Sixty-eight years ago…
A young newlywed by the name of Lucy Griffith wrote to Portland architect Pietro Belluschi asking if he would design a home for her and her husband, Arthur.
Belluschi responded, acknowledging that Lucy’s budget of $10,000 would present challenges, but promised that if the Griffiths were open to a design “not bound by periods of the past” he would be willing to work with them.
Completed in 1951, the humble 921 square foot Griffith House was the only Belluschi-designed building ever constructed in Lake Oswego. The Griffith family lived there happily for over fifty years.
After Lucy Griffith passed away, Arthur sold the property. In 2008, the home’s new owner made plans to tear it down. Although the tiny Griffith House was not widely-known, Tim Mather of MCM Construction recognized its pedigree and historic significance, and resolved to preserve it.
Mather began by dismantling the house, creating 2,000 numbered and measured pieces. He then placed this vast collection of parts in storage. Next, he reached out to contractors, architects and others interested in preserving local architecture and history.
Together with community volunteer Tia Ross, Mather created Friends of Belluschi. This group included several people with direct personal connections to the Griffith home: Sue Griffith, who grew up in the house; Keith Kinsman, son of the original builder; and Tony Belluschi, son of the architect. Together, Friends of Belluschi worked to find a new location for the home, as well as funds to rebuild it.
After Years of Searching and Fundraising
Friends of Belluschi found a permanent home for the Griffith House on the campus of Marylhurst University. A design charrette of 70 Marylhurst students and 10 faculty members was organized to explore best uses for the building. The home was then reassembled and opened in May 2015 as the Belluschi Pavilion. It now serves as a learning and presentation space for Marylhurst students and the community at large.
As Belluschi’s son Tony observed, “What was once a small humble home, originally designed for a young family just starting out, has now become a multipurpose student and faculty center, providing a great opportunity for students and the larger community to experience the significance of good architecture. This reuse is a fine example of the timelessness of Pietro’s designs.”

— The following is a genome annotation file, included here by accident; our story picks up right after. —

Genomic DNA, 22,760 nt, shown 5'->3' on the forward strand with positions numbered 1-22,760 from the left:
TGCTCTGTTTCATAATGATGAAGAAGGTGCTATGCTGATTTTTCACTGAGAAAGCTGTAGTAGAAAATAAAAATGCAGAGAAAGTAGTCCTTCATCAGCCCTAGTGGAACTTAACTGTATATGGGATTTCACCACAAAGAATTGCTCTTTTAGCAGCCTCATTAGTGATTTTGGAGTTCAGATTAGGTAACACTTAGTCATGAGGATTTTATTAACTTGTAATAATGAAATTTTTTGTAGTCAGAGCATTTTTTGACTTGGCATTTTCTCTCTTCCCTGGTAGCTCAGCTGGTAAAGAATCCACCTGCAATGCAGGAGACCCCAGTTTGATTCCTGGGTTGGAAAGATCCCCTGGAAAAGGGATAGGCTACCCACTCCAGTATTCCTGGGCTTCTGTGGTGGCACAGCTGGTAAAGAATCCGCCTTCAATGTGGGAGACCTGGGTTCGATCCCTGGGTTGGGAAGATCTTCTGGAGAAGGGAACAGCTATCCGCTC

Although Small in Footprint
The pavilion boasts an open floor plan and serves as a lovely example of Belluschi’s Pacific Northwest midcentury modern style. It features exposed wood, glass walls, asymmetry and harmonious integration into the landscape. The house retains many of its original elements including exterior board and batten siding, some original Willamina fireplace brick, several kitchen appliances and cabinetry. It has been appropriately furnished with midcentury modern style pieces.
For recognizing the significance of this modest work by a Modern master, for rallying and engaging such a broad swath of the community in its preservation, and for reusing a small house in a very big and innovative way, and executing a pitch-perfect reconstruction, Restore Oregon was delighted to present the 2017 DeMuro Award to the Belluschi Pavilion.
Property Owner: Marylhurst University
Construction/Design: MCM Construction, Inc and Belluschi Consulting
Project Cost: $500,000